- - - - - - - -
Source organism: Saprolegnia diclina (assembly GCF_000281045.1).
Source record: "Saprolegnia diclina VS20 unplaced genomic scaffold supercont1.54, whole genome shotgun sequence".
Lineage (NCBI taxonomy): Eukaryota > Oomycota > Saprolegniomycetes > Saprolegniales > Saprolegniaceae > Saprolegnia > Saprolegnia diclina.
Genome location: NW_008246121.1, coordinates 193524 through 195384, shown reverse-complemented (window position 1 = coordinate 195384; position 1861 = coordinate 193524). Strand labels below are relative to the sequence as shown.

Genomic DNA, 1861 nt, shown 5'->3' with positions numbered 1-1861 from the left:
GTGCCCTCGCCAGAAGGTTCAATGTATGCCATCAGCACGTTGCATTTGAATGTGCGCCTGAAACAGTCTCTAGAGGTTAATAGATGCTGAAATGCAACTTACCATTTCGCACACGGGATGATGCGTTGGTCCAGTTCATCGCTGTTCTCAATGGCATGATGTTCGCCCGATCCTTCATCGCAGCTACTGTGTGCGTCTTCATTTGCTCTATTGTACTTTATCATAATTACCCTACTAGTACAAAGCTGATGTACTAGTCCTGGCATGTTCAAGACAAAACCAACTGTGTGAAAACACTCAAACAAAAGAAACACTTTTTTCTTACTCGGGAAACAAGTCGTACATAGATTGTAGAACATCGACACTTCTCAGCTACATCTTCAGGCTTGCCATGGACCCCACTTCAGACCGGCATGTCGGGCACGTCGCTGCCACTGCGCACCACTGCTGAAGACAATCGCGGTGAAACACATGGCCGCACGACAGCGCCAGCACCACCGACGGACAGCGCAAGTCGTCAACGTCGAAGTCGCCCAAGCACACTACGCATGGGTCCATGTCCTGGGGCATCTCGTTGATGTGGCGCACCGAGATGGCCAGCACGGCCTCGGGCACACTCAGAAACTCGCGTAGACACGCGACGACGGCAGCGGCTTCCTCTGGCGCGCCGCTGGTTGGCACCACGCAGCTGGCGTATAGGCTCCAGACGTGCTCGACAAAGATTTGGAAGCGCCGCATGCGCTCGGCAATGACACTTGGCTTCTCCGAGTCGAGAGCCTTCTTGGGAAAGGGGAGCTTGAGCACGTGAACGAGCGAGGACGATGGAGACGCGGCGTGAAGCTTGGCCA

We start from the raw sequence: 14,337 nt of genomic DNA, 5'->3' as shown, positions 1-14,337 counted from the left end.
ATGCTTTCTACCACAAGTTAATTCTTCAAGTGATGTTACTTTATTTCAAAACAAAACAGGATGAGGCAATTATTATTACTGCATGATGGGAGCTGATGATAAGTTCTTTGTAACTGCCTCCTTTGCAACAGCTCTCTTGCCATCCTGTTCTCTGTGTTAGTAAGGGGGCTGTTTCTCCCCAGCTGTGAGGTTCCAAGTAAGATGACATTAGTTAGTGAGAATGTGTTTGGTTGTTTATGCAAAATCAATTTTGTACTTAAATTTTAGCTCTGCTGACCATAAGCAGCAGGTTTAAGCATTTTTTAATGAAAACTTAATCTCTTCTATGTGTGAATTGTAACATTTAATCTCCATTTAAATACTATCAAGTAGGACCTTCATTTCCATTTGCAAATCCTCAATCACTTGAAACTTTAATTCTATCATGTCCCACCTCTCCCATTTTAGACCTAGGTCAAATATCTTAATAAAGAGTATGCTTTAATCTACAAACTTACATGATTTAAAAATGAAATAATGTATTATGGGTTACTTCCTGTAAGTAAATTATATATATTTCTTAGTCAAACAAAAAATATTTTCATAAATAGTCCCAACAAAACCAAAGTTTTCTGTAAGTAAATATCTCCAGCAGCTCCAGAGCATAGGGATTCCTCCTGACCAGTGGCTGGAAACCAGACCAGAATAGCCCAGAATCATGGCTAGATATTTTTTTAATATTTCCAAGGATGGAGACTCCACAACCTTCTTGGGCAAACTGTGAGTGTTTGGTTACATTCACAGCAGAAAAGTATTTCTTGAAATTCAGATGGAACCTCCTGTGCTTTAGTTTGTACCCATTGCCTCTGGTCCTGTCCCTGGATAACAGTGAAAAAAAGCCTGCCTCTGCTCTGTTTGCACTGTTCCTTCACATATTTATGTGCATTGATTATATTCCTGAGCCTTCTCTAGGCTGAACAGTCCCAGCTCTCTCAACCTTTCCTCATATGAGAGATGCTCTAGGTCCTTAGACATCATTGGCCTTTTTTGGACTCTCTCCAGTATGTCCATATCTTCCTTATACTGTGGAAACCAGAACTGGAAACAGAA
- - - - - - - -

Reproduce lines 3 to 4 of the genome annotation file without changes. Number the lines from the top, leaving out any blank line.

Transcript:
Lineage (NCBI taxonomy): Eukaryota > Oomycota > Saprolegniomycetes > Saprolegniales > Saprolegniaceae > Saprolegnia > Saprolegnia diclina.
Genome location: NW_008246121.1, coordinates 193524 through 195384, shown reverse-complemented (window position 1 = coordinate 195384; position 1861 = coordinate 193524). Strand labels below are relative to the sequence as shown.